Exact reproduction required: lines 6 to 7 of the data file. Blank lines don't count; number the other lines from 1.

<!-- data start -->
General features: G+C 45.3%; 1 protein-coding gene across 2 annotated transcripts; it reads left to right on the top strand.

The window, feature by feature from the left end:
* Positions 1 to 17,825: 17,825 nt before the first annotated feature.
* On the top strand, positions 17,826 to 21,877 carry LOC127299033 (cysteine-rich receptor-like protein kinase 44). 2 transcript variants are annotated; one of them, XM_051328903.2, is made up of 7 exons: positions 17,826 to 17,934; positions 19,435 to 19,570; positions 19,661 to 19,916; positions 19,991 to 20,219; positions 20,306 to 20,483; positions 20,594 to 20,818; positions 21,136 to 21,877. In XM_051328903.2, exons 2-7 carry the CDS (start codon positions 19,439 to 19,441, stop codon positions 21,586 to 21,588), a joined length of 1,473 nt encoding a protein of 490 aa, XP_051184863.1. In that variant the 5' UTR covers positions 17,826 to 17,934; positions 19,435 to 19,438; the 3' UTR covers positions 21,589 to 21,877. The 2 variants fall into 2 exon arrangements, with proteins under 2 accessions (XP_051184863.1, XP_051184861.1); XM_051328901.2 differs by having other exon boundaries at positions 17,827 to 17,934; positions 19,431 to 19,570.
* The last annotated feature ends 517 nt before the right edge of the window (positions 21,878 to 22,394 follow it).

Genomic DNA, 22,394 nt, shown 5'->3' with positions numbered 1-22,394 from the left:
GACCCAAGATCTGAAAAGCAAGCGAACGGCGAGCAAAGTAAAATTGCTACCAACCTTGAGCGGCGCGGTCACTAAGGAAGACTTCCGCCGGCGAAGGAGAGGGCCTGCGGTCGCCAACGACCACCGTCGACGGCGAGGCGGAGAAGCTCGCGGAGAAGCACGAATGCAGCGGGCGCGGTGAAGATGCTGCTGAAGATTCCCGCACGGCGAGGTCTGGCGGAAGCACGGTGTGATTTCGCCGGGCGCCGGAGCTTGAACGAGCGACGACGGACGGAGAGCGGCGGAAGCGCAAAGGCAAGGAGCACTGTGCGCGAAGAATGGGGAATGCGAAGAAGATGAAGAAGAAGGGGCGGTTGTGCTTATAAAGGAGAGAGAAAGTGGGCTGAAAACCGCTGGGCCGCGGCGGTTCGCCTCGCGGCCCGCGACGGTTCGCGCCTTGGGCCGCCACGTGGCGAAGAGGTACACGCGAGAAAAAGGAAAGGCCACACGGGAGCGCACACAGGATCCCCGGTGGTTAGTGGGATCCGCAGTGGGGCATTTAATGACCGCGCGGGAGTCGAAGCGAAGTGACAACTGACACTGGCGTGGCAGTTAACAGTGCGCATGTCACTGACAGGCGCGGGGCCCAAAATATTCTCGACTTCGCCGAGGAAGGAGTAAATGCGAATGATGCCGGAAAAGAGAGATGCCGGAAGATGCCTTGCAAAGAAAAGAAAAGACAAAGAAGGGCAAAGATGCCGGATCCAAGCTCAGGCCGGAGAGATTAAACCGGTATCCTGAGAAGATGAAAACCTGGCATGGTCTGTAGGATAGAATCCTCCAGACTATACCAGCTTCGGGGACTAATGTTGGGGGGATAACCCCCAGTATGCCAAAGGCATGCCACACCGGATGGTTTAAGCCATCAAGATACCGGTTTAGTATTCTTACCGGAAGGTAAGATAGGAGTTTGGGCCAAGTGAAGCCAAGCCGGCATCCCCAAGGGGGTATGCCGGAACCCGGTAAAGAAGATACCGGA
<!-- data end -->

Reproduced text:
Genomic DNA, 22,394 nt, shown 5'->3' with positions numbered 1-22,394 from the left:
GACCCAAGATCTGAAAAGCAAGCGAACGGCGAGCAAAGTAAAATTGCTACCAACCTTGAGCGGCGCGGTCACTAAGGAAGACTTCCGCCGGCGAAGGAGAGGGCCTGCGGTCGCCAACGACCACCGTCGACGGCGAGGCGGAGAAGCTCGCGGAGAAGCACGAATGCAGCGGGCGCGGTGAAGATGCTGCTGAAGATTCCCGCACGGCGAGGTCTGGCGGAAGCACGGTGTGATTTCGCCGGGCGCCGGAGCTTGAACGAGCGACGACGGACGGAGAGCGGCGGAAGCGCAAAGGCAAGGAGCACTGTGCGCGAAGAATGGGGAATGCGAAGAAGATGAAGAAGAAGGGGCGGTTGTGCTTATAAAGGAGAGAGAAAGTGGGCTGAAAACCGCTGGGCCGCGGCGGTTCGCCTCGCGGCCCGCGACGGTTCGCGCCTTGGGCCGCCACGTGGCGAAGAGGTACACGCGAGAAAAAGGAAAGGCCACACGGGAGCGCACACAGGATCCCCGGTGGTTAGTGGGATCCGCAGTGGGGCATTTAATGACCGCGCGGGAGTCGAAGCGAAGTGACAACTGACACTGGCGTGGCAGTTAACAGTGCGCATGTCACTGACAGGCGCGGGGCCCAAAATATTCTCGACTTCGCCGAGGAAGGAGTAAATGCGAATGATGCCGGAAAAGAGAGATGCCGGAAGATGCCTTGCAAAGAAAAGAAAAGACAAAGAAGGGCAAAGATGCCGGATCCAAGCTCAGGCCGGAGAGATTAAACCGGTATCCTGAGAAGATGAAAACCTGGCATGGTCTGTAGGATAGAATCCTCCAGACTATACCAGCTTCGGGGACTAATGTTGGGGGGATAACCCCCAGTATGCCAAAGGCATGCCACACCGGATGGTTTAAGCCATCAAGATACCGGTTTAGTATTCTTACCGGAAGGTAAGATAGGAGTTTGGGCCAAGTGAAGCCAAGCCGGCATCCCCAAGGGGGTATGCCGGAACCCGGTAAAGAAGATACCGGA